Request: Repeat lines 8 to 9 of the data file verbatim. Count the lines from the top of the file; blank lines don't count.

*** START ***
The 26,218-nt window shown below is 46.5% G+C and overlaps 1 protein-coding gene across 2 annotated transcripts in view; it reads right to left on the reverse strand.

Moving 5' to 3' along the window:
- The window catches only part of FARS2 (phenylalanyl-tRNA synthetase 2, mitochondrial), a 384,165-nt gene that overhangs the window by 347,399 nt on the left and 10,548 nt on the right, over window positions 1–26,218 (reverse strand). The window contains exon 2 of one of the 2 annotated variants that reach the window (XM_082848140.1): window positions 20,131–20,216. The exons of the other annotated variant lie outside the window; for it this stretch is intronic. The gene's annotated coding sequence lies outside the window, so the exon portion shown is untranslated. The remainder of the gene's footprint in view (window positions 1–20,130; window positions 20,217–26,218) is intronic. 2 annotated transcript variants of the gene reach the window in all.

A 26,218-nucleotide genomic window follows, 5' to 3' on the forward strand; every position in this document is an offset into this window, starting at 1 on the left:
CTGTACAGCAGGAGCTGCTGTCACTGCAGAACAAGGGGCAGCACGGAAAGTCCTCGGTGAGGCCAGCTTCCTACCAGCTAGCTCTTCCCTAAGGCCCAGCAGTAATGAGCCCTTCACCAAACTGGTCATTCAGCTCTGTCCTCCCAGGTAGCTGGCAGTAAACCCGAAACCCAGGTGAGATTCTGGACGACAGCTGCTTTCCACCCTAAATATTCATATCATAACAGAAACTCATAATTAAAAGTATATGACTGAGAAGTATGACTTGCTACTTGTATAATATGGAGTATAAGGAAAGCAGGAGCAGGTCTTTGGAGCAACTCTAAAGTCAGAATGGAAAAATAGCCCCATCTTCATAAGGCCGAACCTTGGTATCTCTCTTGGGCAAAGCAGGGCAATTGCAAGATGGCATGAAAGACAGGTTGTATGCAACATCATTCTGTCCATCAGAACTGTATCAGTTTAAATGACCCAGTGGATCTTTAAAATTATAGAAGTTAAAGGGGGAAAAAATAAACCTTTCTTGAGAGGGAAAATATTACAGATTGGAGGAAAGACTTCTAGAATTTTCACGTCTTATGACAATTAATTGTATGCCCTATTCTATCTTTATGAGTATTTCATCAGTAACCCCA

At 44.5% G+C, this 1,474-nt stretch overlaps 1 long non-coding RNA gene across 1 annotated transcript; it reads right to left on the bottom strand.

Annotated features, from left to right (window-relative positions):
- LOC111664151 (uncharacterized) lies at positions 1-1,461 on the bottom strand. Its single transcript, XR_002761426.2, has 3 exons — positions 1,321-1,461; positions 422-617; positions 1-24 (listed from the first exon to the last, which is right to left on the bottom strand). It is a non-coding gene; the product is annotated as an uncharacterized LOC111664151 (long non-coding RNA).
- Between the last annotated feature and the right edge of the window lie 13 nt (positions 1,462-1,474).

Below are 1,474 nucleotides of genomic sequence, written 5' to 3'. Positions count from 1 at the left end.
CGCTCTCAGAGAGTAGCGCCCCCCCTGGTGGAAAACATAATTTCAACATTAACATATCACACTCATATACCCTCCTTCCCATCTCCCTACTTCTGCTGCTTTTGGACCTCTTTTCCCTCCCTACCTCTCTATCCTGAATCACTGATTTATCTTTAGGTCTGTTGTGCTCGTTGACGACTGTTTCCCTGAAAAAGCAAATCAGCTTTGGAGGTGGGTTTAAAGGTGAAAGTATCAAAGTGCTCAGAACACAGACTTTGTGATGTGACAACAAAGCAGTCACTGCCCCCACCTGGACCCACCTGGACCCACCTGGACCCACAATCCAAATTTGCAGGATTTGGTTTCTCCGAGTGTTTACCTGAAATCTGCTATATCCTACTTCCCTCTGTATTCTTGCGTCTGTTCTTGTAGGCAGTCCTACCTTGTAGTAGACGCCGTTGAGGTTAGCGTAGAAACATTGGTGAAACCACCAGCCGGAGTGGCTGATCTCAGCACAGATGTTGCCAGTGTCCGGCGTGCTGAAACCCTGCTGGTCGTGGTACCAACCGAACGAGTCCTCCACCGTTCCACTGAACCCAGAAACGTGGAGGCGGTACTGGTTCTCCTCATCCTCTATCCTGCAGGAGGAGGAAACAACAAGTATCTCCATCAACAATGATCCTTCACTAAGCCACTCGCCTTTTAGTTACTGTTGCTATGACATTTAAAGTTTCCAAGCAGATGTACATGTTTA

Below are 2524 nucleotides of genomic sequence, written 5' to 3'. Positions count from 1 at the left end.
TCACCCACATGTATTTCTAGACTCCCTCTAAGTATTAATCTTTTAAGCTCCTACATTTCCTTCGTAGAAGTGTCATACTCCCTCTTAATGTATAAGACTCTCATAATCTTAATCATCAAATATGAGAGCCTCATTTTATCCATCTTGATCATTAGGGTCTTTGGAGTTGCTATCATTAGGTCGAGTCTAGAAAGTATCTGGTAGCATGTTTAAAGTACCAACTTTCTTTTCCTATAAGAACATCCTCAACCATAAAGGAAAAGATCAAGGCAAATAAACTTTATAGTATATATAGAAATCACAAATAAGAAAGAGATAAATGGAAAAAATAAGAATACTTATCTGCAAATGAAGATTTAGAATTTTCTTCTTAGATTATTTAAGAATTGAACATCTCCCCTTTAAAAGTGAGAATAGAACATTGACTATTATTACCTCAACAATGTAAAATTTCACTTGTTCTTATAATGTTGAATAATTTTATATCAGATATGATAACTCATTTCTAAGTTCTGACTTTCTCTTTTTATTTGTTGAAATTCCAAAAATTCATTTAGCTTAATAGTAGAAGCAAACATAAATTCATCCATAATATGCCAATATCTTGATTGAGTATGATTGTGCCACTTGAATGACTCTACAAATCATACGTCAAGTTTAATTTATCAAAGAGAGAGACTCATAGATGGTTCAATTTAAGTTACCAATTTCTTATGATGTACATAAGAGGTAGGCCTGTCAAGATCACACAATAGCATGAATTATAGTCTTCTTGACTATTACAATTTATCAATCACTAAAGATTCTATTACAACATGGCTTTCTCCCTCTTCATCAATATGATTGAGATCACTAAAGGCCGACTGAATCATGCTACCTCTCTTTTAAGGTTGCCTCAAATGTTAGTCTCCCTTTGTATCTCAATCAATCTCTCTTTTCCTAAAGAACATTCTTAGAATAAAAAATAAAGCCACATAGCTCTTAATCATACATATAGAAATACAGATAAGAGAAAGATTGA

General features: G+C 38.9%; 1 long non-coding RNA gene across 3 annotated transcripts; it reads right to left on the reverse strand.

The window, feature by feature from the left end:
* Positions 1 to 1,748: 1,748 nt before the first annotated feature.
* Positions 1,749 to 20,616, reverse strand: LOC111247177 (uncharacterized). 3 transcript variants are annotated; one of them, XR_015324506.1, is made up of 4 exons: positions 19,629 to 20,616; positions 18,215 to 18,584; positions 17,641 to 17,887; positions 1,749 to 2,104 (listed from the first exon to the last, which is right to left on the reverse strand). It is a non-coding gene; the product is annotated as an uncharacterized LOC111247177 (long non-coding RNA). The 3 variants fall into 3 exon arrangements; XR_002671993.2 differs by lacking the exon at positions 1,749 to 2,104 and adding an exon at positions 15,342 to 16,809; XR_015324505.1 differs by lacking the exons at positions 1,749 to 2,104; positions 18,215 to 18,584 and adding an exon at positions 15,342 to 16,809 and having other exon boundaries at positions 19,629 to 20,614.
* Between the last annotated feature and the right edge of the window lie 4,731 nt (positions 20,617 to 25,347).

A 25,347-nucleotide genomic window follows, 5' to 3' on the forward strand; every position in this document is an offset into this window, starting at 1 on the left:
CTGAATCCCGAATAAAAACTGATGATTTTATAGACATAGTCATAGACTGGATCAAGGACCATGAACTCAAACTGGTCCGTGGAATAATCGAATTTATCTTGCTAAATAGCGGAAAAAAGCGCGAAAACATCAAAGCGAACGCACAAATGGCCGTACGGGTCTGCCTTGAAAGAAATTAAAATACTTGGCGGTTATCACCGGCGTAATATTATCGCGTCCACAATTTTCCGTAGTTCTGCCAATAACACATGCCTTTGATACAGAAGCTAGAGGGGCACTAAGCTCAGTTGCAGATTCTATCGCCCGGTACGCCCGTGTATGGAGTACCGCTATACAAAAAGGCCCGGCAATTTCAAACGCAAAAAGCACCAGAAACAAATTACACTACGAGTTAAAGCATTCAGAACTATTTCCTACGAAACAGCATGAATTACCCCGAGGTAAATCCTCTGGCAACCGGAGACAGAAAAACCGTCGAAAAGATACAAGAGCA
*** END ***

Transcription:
- LOC111664151 (uncharacterized) lies at positions 1-1,461 on the bottom strand. Its single transcript, XR_002761426.2, has 3 exons — positions 1,321-1,461; positions 422-617; positions 1-24 (listed from the first exon to the last, which is right to left on the bottom strand). It is a non-coding gene; the product is annotated as an uncharacterized LOC111664151 (long non-coding RNA).
- Between the last annotated feature and the right edge of the window lie 13 nt (positions 1,462-1,474).